The BPI and AIM still raises the ongoing concerns of members and occasionally a counterfeit CD case hits the headlines, but music piracy has largely slipped off the agenda as the industry enjoys its return to growth.
Now a YouGov survey has confirmed that the number of people illegally downloading music in the UK is decreasing. YouGov’s Music Report revealed that 10% of those surveyed download music illegally, down from 18% five years ago.
In further encouraging news for the industry, that trend looks set to continue. While 63% of those that illegally download music expect to still be doing so in five years, 22% do not.
The biz will also be heartened to hear that measures to tackle piracy online are working. Among those surveyed, 36% say that using unverified sources to access music is becoming more difficult.
The increasing take-up of streaming services - both ad-funded and premium - has seen off a good deal of piracy. YouGov found that 63% of people who have stopped illegally downloading music now use streaming services.
One survey participant commented: “It is now easier to stream music than to pirate it. And the cost is not prohibitive”.
It is easier to stream music than to pirate it
Another respondent said: “Spotify has everything from new releases to old songs, it filled the vacuum, there was no longer a need for using unverified sources.”
There has been increasing competition with the launch of a major new service from YouTube, while Amazon has targeted new users with special offers in an effort to chase leaders Spotify and Apple Music (who also offer their own inducements to potential subscribers).
However, Spotify has admitted that a proportion of users are employing ad-blocking software, while piracy has adapted with stream-ripping the biggest concern for the industry.
Some illegal downloading may be the result of streaming exclusives. More than half (51%) of those who still access music illegally say they find it frustrating when releases are tied to one platform, while 44% say they only download illegally when they couldn’t access the music anywhere else.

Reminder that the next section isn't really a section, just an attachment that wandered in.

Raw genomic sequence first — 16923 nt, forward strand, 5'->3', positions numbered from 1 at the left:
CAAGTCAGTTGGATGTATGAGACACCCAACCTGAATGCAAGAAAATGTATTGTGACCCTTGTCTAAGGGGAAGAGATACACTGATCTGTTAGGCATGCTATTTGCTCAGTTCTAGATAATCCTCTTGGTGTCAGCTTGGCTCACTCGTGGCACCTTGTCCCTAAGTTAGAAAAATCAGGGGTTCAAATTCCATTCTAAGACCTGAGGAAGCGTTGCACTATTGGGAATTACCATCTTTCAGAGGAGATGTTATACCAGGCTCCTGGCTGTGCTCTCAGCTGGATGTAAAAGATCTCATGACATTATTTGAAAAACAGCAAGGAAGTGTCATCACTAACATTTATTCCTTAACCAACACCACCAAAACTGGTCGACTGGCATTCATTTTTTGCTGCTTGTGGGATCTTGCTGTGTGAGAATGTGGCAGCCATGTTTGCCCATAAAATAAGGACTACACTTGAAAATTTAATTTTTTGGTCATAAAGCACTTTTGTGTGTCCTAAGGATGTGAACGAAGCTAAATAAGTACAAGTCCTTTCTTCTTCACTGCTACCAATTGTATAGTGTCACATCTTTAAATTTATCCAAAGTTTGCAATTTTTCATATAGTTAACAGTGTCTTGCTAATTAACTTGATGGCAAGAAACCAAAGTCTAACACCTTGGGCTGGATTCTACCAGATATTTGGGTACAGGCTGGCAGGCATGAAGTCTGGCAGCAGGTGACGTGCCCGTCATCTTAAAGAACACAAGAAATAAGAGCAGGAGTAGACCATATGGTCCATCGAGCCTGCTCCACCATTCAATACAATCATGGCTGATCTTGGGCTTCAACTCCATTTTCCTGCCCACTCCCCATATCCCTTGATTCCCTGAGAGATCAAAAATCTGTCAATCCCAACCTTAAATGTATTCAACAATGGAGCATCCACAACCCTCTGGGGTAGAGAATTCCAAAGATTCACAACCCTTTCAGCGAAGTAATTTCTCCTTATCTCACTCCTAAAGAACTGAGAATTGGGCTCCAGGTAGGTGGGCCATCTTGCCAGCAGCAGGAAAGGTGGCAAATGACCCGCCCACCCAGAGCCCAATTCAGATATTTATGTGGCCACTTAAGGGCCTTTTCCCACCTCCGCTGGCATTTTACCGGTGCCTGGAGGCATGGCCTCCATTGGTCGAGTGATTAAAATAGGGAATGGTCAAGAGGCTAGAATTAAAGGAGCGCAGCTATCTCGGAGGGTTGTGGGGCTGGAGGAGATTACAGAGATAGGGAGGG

Geoff Taylor, chief executive BPI & BRIT Awards, said: “The YouGov survey is encouraging and chimes with the BPI’s data, suggesting that overall music piracy in the UK is falling. The BPI has been at the forefront of efforts to protect musicians and labels, removing more than 600 million illegal search results, securing court orders to block more than 60 major pirate sites, and leading Government-sponsored roundtables to secure effective new anti-piracy commitments from social media companies, digital advertisers, online marketplaces and search engines. In parallel, BPI member labels have licensed a wide range of digital music services, making it easy for consumers to access any music they want, affordably and legally on any device.
“Despite this progress, there are still plenty of sites trying to make money from distributing music illegally. The BPI’s campaign with the film industry, Get it Right, has helped to reduce P2P usage, but downloading from cyberlockers remains a significant issue as does stream ripping, despite the BPI’s involvement in shutting down youtube-mp3.org and other similar sites. We are committed to doing everything we can to protect the income of musicians and labels and to make the UK the best country in the world to invest in music”.
Justin Marshall, associate director, YouGov, said: “While illegal downloads still present a significant challenge to the music industry, there appears to be some light at the end of the tunnel. Our research reveals a change in behaviour, with those that previously attained music by unlawful means now being enticed by the low costs and ease of use associated with streaming.
“Simply put, many don’t feel they need to go to the same lengths to acquire the music they want, now they have it at their fingertips. Whether or not streaming is what finally banishes illegal downloads remains to be seen, but there are encouraging signs.”